............................

4
-
25

4.3.7.3

C
ODE
D
IVISION
M
ULTIPLE
A
CCESS
(CDMA)

................................
.....

4
-
25

4.3.7.4

S
PACE
D
IVISION
M
ULTIPLE
A
CCESS
(SDMA)

................................
....

4
-
27


5

STANDARDS BASED WIRE
LESS TECH
NOLOGY REVIEW

................................

5
-
1

5.1

WIRELESS NETWORKING
STANDARDS INTRODUCTI
ON

................................

5
-
1

5.1.1

RFID TECHNOLOGY OVER
VIEW AND STANDARDS

..............................

5
-
2

5.1.1.1

B
ACKGROUND
................................
................................
.....................

5
-
2

5.1.1.2

RFID

T
ECHNOLOGY
................................
................................
.............

5
-
2

5.1.1.3

S
URFACE
A
COUSTIC
W
AVE
(SAW)

T
AGS
................................
............

5
-
6

5.1.2

RFID STANDARDS

................................
................................
.........................

5
-
8

5.1.3

WPAN TECHNOLOGY OVER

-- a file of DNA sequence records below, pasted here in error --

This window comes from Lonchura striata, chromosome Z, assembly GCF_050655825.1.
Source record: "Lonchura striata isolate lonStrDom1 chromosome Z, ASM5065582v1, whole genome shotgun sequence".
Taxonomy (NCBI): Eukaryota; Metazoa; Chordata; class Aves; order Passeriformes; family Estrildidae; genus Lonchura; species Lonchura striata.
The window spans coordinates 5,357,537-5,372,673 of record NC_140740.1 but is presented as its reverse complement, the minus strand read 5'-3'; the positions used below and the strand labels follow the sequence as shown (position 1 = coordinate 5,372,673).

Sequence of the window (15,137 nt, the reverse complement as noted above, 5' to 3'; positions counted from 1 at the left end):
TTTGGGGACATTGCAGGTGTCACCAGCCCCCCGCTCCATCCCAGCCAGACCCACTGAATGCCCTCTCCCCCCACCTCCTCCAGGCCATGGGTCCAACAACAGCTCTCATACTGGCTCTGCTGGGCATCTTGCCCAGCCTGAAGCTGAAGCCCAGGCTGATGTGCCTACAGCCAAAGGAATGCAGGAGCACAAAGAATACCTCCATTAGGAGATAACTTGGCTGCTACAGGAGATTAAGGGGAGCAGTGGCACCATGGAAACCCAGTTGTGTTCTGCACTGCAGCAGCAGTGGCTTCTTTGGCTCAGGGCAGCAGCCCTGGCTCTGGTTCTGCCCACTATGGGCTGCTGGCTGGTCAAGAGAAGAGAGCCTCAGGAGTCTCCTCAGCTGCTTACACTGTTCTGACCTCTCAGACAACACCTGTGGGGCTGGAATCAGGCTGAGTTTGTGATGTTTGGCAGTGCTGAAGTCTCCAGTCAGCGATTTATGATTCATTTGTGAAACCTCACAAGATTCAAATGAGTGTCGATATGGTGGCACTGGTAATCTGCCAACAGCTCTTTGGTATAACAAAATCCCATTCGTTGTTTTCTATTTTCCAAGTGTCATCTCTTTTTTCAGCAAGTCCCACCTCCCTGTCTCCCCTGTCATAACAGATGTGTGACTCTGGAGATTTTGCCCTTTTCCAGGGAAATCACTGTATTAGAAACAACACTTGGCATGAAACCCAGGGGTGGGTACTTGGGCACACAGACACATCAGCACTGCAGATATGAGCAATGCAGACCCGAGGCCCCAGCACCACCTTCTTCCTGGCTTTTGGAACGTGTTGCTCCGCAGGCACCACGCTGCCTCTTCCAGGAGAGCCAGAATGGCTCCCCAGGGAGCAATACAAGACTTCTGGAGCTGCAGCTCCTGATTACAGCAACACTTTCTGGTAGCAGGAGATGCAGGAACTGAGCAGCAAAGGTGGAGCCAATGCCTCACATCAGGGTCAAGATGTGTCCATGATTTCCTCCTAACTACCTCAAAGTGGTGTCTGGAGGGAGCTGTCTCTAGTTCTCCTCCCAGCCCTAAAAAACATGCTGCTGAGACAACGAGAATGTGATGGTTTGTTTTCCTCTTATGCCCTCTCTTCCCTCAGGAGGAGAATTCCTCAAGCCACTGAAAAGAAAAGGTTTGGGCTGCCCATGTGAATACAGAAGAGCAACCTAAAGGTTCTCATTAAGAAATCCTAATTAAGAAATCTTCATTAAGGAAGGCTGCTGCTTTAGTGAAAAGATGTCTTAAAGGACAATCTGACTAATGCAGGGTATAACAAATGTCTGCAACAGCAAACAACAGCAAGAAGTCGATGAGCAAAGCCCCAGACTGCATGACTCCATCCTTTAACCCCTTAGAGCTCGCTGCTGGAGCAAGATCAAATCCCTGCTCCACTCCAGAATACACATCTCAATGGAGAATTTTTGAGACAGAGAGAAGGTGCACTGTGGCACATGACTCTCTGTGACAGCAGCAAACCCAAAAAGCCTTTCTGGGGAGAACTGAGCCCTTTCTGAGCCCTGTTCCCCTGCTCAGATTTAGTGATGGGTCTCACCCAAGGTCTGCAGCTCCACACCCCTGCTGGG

VIEW AND STANDARDS

.........................

5
-
11

5.1.3.1

IEEE

802.15.1

(B
LUETOOTH
)

WPAN

................................
...............

5
-
12

5.1.3.2

IEEE

802.15.4

WPAN
................................
................................
......

5
-
13

5.1.3.3

IEEE

802.15.3

(W
I
M
EDIA
)

WPAN
................................
...................

5
-
15

5.1.4

WLAN TECHNOLOGY OVER
VIEW
AND STANDARDS

.........................

5
-
17

5.1.4.1

WLAN

B
ACKGROUND

................................
................................
......

5
-
17

5.1.4.2

WLAN

A
RCHITECTURE
................................
................................
.....

5
-
18

5.1.4.3

WLAN

C
HANNEL
P
LAN

................................
................................
...

5
-
18

5.1.4.4

IEEE

802.11
A
/
B
/
G
P
HYSICAL
L
AYER

................................
.................

5
-
19

5.1.4.5

IEEE

802.11
A
/
B
/
G
MAC

L
AYER
................................
........................

5
-
19

5.1.4.6

IEEE

802.11
N
B
ACKGROUND

................................
............................

5
-
20

5.1.4.7

IEEE

802.11

C
OEXISTENCE WITH
IEEE

802.15.1

AND
802.15.4
........

5
-
20

5.1.4.8

A
DDITIONAL
R
EFERENCES

................................
................................
.

5
-
21

5.1.5

WMAN TECHNOLOGY OVER
VIEW AND STANDARDS

........................

5
-
22

5.1.5.1

WMAN

B
ACKGROUND

................................
................................
.....

5
-
22

5.1.5.2

WMAN

A
RCHITECTU
RE

................................
................................
...

5
-
23

5.1.5.3

WMAN

C
HANNEL
P
LAN

................................
................................